Surviving, Thriving, and Holiday Kwanzaa

E-mail Print PDF

(NNPA) When I look at the data that define the reality for African Americans in the economy, I am often alarmed and discouraged. One in four African American lives in poverty. Nearly one in three is out of work, according to unofficial data (official data says one in six). African Americans have lost billions of dollars worth of wealth in the foreclosure crisis. We aren’t alone in our pain – our nation is hurting. But, our pain is more pronounced, more acute, more debilitating.

This is hardly the first time African Americans have experienced disproportionate pain. Indeed, the story of our presence in this nation has been a story of us shouldering more than our share of economic pain. When people ask me about the wealth gap, I remind them that Black folks used to be the wealth White folks accumulated. Under those circumstances, it is difficult to imagine that the wealth gap will ever be closed.

And yet we rise. I wrote my latest book, Surviving and Thriving: 365 Facts in Black Economic History, to remind me, to remind all of us, that even in harsh times African Americans have been more than survivors, we have been thrivers. We have made it despite horrible conditions, despite unfairness, despite racism. The playing field has never been level, and yet we have played on the slanted field, returning, returning, and sometimes winning. In the middle of a week of running around, talking about the book in Detroit and in Chicago, I had to smile at myself with air of satisfaction and acknowledge a job well done.

Madame C.J. Walker is on the book’s cover, and everyone knows about this first self-made woman millionaire in the United States, but few know of Maggie Lena Walker, the woman who started the Penny Savings Bank in Richmond, Virginia. Californians are often familiar with Mary Ellen Pleasant (known as “Mammy Pleasant”) who was a millionaire who gained stock tips by working in White people’s kitchens. William Liedesdorff was the first treasurer of San Francisco. He was a man of African descent.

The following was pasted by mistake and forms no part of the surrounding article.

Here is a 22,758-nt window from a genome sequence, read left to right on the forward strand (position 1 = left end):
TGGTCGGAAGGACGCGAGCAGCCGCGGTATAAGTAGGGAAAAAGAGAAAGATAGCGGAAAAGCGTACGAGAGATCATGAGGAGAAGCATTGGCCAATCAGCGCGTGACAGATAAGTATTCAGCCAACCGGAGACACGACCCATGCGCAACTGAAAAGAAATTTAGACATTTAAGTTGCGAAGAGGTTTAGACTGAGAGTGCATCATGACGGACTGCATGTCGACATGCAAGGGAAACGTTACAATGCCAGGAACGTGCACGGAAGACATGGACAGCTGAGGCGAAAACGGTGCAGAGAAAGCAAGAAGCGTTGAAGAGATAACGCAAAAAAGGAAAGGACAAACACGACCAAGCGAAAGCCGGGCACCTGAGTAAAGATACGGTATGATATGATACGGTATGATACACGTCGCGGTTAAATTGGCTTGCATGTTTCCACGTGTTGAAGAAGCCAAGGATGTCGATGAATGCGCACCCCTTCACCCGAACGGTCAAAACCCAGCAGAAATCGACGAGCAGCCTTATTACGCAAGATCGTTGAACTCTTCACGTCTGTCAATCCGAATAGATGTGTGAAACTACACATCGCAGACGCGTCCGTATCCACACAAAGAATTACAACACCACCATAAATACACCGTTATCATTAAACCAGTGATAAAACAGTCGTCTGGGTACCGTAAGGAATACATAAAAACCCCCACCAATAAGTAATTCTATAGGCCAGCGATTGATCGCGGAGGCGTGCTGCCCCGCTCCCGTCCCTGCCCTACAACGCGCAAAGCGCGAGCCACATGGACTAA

The most powerful acts of economic history, acts at our foundation, were those African Americans who bought their own freedom. I can’t ever even begin to utter those words, or write them, without feeling a bit of nausea at the contradiction implicit in buying one’s own freedom, and yet it happened. We bought ourselves, so committed to freedom that we were willing to cut a deal with massa, with those who believed us somehow less than human. We cut deals despite the fact that the Dred Scott decision said that blacks had no rights whites were bound to respect. We were smart enough to cut deals, and we could have run away, but we stayed and paid unscrupulous masters for a freedom that our very humanity had already earned for us. We bought ourselves. Purchased ourselves. And in the case of some, like Free Frank McWhorter, purchased our relatives, too. In the case of John Parker, of Cincinnati, not only freed ourselves but also walked up on plantations and, despite a price on our head, freed others. History books don’t talk about self-emancipation, but they should. I wrote my book because everyone needs to know about self-emancipation, about the will and the tenacity of people of African descent.

This book is not just a book about entrepreneurs, but about others that influenced economic history, those who protested segregation, those “firsts” like Federal Reserve Governor Andrew Brimmer, who influenced public policy, the women who were “firsts” in earning academic degrees in economics, Dr. Sadie Tanner Mossell Alexander, and Dr. Phyllis Ann Wallace, with degrees from the University of Pennsylvania and Yale, respectively. This is also the story of the results of economic envy, shameful facts in our economic history, but essential ones nonetheless. The destruction of Black Wall Street in Tulsa, Oklahoma, the destruction of a vital Black community in Rosewood, Florida, and the demolition of Black life in Wilmington, North Carolina have had an impact on contemporary Black life.

And so we need Kwanzaa now more than ever. We need the principle of Ujamaa – cooperative economics. The statistics tell a grim story about our status, but our history is a compelling reminder that in good times and in bad, African Americans have survived and thrived.